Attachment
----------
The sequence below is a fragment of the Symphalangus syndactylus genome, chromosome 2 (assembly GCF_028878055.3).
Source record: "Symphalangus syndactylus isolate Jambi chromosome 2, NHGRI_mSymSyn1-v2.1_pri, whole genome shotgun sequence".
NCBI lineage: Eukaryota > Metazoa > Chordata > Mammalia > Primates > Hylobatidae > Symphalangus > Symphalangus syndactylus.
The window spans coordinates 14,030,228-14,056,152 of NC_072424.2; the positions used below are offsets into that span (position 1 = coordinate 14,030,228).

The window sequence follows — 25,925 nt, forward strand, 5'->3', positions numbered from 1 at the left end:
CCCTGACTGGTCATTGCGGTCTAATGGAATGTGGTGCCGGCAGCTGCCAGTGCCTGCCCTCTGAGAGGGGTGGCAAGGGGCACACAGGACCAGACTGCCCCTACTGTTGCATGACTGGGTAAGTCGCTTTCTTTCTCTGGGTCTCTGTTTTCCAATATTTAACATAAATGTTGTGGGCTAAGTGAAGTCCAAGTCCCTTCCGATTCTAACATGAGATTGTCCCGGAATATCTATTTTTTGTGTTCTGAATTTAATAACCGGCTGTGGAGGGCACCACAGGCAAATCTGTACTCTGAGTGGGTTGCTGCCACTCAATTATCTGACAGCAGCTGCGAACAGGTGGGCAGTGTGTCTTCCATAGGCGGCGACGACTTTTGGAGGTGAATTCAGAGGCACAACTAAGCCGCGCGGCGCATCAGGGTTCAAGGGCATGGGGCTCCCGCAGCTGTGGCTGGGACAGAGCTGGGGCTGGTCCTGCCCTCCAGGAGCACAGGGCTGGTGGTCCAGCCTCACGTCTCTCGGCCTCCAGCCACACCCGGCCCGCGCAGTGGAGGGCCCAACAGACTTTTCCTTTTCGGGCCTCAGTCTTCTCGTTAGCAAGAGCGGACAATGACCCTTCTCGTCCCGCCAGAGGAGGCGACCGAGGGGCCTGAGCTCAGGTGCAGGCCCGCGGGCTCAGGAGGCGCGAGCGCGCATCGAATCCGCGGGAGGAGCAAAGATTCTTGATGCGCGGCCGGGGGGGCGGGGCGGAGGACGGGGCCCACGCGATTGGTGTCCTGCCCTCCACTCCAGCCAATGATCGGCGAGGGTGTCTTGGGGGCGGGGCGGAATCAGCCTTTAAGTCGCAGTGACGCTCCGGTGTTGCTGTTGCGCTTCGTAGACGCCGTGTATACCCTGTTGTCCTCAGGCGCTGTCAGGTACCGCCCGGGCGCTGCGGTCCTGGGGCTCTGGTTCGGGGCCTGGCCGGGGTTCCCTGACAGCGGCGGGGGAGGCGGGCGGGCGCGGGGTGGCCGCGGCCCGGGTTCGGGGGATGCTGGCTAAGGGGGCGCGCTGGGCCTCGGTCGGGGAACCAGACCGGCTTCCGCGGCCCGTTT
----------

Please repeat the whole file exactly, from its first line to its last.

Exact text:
The sequence below is a fragment of the Symphalangus syndactylus genome, chromosome 2 (assembly GCF_028878055.3).
Source record: "Symphalangus syndactylus isolate Jambi chromosome 2, NHGRI_mSymSyn1-v2.1_pri, whole genome shotgun sequence".
NCBI lineage: Eukaryota > Metazoa > Chordata > Mammalia > Primates > Hylobatidae > Symphalangus > Symphalangus syndactylus.
The window spans coordinates 14,030,228-14,056,152 of NC_072424.2; the positions used below are offsets into that span (position 1 = coordinate 14,030,228).

The window sequence follows — 25,925 nt, forward strand, 5'->3', positions numbered from 1 at the left end:
CCCTGACTGGTCATTGCGGTCTAATGGAATGTGGTGCCGGCAGCTGCCAGTGCCTGCCCTCTGAGAGGGGTGGCAAGGGGCACACAGGACCAGACTGCCCCTACTGTTGCATGACTGGGTAAGTCGCTTTCTTTCTCTGGGTCTCTGTTTTCCAATATTTAACATAAATGTTGTGGGCTAAGTGAAGTCCAAGTCCCTTCCGATTCTAACATGAGATTGTCCCGGAATATCTATTTTTTGTGTTCTGAATTTAATAACCGGCTGTGGAGGGCACCACAGGCAAATCTGTACTCTGAGTGGGTTGCTGCCACTCAATTATCTGACAGCAGCTGCGAACAGGTGGGCAGTGTGTCTTCCATAGGCGGCGACGACTTTTGGAGGTGAATTCAGAGGCACAACTAAGCCGCGCGGCGCATCAGGGTTCAAGGGCATGGGGCTCCCGCAGCTGTGGCTGGGACAGAGCTGGGGCTGGTCCTGCCCTCCAGGAGCACAGGGCTGGTGGTCCAGCCTCACGTCTCTCGGCCTCCAGCCACACCCGGCCCGCGCAGTGGAGGGCCCAACAGACTTTTCCTTTTCGGGCCTCAGTCTTCTCGTTAGCAAGAGCGGACAATGACCCTTCTCGTCCCGCCAGAGGAGGCGACCGAGGGGCCTGAGCTCAGGTGCAGGCCCGCGGGCTCAGGAGGCGCGAGCGCGCATCGAATCCGCGGGAGGAGCAAAGATTCTTGATGCGCGGCCGGGGGGGCGGGGCGGAGGACGGGGCCCACGCGATTGGTGTCCTGCCCTCCACTCCAGCCAATGATCGGCGAGGGTGTCTTGGGGGCGGGGCGGAATCAGCCTTTAAGTCGCAGTGACGCTCCGGTGTTGCTGTTGCGCTTCGTAGACGCCGTGTATACCCTGTTGTCCTCAGGCGCTGTCAGGTACCGCCCGGGCGCTGCGGTCCTGGGGCTCTGGTTCGGGGCCTGGCCGGGGTTCCCTGACAGCGGCGGGGGAGGCGGGCGGGCGCGGGGTGGCCGCGGCCCGGGTTCGGGGGATGCTGGCTAAGGGGGCGCGCTGGGCCTCGGTCGGGGAACCAGACCGGCTTCCGCGGCCCGTTT